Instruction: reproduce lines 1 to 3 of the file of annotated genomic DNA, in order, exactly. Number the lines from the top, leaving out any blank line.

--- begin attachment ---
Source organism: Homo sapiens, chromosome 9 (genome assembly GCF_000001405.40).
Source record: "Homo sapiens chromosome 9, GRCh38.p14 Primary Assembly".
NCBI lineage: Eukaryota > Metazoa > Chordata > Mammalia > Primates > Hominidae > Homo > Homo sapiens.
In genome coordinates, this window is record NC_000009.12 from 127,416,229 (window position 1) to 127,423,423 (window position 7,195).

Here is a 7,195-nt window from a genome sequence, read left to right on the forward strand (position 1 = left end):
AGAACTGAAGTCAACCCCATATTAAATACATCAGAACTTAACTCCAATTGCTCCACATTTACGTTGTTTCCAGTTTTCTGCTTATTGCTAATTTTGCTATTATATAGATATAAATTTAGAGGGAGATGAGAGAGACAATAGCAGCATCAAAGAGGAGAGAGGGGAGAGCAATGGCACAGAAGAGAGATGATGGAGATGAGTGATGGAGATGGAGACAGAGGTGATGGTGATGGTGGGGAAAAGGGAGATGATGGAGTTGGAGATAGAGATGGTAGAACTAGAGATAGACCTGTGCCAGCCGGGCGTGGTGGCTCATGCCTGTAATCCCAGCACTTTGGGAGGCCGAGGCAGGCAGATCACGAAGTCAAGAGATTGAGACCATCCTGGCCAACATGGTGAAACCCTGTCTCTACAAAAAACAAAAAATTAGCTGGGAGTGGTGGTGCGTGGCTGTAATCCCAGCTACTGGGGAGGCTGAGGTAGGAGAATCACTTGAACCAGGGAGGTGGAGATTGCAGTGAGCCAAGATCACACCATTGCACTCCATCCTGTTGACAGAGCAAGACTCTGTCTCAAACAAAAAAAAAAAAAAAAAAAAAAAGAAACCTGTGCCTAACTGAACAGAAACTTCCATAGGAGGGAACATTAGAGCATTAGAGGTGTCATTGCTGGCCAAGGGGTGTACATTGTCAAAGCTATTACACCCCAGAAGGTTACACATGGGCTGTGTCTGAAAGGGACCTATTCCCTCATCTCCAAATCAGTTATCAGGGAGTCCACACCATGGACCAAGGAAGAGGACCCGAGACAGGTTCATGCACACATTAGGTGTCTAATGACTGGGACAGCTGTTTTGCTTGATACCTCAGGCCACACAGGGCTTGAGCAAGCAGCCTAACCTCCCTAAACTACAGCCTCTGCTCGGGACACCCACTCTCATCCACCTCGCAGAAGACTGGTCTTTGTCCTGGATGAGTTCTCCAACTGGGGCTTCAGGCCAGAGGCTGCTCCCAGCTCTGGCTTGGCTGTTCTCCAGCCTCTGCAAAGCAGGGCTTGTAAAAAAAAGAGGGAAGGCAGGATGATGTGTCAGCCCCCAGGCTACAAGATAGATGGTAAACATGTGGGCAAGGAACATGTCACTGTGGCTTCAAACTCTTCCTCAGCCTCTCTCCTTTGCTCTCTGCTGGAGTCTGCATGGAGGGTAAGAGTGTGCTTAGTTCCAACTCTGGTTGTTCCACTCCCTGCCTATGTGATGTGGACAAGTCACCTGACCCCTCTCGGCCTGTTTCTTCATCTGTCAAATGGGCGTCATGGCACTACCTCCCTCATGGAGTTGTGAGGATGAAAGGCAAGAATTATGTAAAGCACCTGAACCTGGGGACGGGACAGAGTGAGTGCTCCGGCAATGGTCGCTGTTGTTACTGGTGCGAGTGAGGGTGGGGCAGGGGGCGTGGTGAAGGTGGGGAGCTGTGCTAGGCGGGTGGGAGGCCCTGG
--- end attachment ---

Source organism: Homo sapiens, chromosome 9 (genome assembly GCF_000001405.40).
Source record: "Homo sapiens chromosome 9, GRCh38.p14 Primary Assembly".
NCBI lineage: Eukaryota > Metazoa > Chordata > Mammalia > Primates > Hominidae > Homo > Homo sapiens.